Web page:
Monday, April 15, 2013

Salar de Uyuni

During the rainy season, Salar de Uyuni
becomes the world's largest mirror.

Salar de Uyuni is the world's largest salt flat at 10,600 square kilometers—about 100 times larger than the Bonneville Salt Flats in Utah. It is located in the Andes in southwest Bolivia at an elevation of 3,656 meters, making it the highest salt flats in the world. The salt flat was formed as a result of transformations between several prehistoric lakes. It is covered by a few meters of salt crust, which is extraordinarily flat. The crust serves as a source of salt and covers a pool of brine, which is exceptionally rich in lithium, of which it contains 50-70% of the world's reserves. 
Salar de Uyuni traditional salt harvest: salt is
scraped into small mounds to evaporate the water
for easier transportation.
   The salt flat is the remains of an ancient lake from about 40,000 years ago. Because it is surrounded by mountains, there is no drainage outlet and the salt collects on the lake bed as the water evaporates. The salt is scraped away from the surface by locals and piled up into mounds. This helps the water evaporate more quickly so the salt can be transported away. Salar de Uyuni contains about 10 billion tons of salt, and each year 25,000 tons are harvested by a cooperative of miners that share in the profits.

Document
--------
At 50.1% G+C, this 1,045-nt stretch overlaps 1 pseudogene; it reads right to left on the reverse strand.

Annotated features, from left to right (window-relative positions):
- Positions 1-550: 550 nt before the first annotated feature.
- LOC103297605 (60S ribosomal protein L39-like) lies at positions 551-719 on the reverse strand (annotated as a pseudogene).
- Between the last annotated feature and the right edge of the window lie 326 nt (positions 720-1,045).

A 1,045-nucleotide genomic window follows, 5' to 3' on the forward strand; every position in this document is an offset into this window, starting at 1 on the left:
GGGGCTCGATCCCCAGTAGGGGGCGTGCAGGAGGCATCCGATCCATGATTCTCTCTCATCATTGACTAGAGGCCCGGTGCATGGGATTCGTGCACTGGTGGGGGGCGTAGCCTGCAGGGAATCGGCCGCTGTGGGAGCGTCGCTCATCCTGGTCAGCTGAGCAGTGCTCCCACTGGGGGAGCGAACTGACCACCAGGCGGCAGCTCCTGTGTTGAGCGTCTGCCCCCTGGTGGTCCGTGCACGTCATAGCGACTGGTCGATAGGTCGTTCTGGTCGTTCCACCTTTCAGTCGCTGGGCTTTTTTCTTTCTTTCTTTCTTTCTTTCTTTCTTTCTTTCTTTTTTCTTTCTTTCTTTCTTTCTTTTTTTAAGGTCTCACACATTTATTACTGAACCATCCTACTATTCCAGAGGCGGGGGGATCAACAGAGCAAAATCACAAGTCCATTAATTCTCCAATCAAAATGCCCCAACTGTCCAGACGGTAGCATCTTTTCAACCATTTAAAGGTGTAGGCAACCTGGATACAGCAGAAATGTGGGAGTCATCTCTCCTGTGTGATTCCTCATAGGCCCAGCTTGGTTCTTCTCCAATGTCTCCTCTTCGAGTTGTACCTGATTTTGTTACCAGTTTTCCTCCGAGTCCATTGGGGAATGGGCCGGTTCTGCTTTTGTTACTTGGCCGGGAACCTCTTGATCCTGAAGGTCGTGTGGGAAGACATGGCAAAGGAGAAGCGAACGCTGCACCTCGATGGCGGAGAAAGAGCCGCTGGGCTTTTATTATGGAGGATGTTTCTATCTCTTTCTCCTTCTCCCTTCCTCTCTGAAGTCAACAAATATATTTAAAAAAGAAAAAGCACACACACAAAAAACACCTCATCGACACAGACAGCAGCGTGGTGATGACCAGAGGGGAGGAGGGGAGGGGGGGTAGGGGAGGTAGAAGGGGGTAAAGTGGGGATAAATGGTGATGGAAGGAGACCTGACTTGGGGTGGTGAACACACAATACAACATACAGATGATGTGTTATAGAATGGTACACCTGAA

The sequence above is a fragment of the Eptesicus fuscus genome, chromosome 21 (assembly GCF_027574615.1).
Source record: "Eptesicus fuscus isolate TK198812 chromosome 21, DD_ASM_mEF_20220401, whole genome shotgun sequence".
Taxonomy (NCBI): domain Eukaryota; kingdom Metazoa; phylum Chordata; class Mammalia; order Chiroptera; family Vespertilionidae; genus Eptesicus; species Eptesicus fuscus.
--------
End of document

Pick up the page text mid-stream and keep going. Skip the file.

The large area, clear skies and the exceptional flatness of the surface make Salar de Uyuni an ideal place to use to calibrate satellite altimeters. It is the major transportation route across the Bolivian Altiplano and is a major breeding ground for several species of pink flamingos. Salar de Uyuni is a climate transition zone, for towering clouds that form in the eastern part of the salt flat during the summer cannot penetrate beyond its drier western edges, near the Chilean border and the Atacama Desert.
   During the rainy season the water creates the world's largest mirror which must be seen to be believed. You can see the sky and clouds under your feet and feel like you're walking on them. Even though it is quite remote, many photographers and tourists take amazing photos at Salar de Uyuni.
   There is currently a political battle going on over the lithium resource that Salar de Uyuni hold. The Bolivian government is not willing to simply export the raw materials needed for the ubiquitous lithium-ion batteries used for electric vehicles, iPhones and other consumer electronics—they want to manufacture locally as well as protect the salt flats from damage. Bolivia is aiming to become the Saudi Arabia of lithium production and they are being courted by conglomerates such as Mitsubishi and Sumitomo who believe that the next wave of automobile batteries must come from Salar de Uyuni. Meanwhile, due to political uncertainty and poor relations with the Bolivian government, the U.S. is sitting on the sidelines.

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